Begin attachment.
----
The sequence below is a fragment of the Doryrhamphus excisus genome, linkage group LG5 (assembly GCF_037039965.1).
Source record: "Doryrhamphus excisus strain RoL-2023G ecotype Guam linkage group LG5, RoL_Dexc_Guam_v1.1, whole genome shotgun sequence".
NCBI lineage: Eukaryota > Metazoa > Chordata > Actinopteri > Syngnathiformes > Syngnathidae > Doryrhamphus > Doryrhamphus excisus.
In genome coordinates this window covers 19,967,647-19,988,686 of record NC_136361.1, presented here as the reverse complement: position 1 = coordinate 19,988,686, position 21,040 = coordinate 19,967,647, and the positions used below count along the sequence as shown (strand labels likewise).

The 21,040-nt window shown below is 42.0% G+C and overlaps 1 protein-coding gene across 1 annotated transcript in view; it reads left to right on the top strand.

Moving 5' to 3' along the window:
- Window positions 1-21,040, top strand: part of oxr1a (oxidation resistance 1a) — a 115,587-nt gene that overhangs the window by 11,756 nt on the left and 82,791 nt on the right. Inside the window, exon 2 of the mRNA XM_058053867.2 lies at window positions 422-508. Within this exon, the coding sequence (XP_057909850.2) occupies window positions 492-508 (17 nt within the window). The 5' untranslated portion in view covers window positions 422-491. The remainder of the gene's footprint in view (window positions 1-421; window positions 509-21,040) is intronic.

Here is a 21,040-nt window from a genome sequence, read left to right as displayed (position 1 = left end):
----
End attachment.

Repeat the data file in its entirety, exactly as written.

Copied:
The sequence below is a fragment of the Doryrhamphus excisus genome, linkage group LG5 (assembly GCF_037039965.1).
Source record: "Doryrhamphus excisus strain RoL-2023G ecotype Guam linkage group LG5, RoL_Dexc_Guam_v1.1, whole genome shotgun sequence".
NCBI lineage: Eukaryota > Metazoa > Chordata > Actinopteri > Syngnathiformes > Syngnathidae > Doryrhamphus > Doryrhamphus excisus.
In genome coordinates this window covers 19,967,647-19,988,686 of record NC_136361.1, presented here as the reverse complement: position 1 = coordinate 19,988,686, position 21,040 = coordinate 19,967,647, and the positions used below count along the sequence as shown (strand labels likewise).

The 21,040-nt window shown below is 42.0% G+C and overlaps 1 protein-coding gene across 1 annotated transcript in view; it reads left to right on the top strand.

Moving 5' to 3' along the window:
- Window positions 1-21,040, top strand: part of oxr1a (oxidation resistance 1a) — a 115,587-nt gene that overhangs the window by 11,756 nt on the left and 82,791 nt on the right. Inside the window, exon 2 of the mRNA XM_058053867.2 lies at window positions 422-508. Within this exon, the coding sequence (XP_057909850.2) occupies window positions 492-508 (17 nt within the window). The 5' untranslated portion in view covers window positions 422-491. The remainder of the gene's footprint in view (window positions 1-421; window positions 509-21,040) is intronic.

Here is a 21,040-nt window from a genome sequence, read left to right as displayed (position 1 = left end):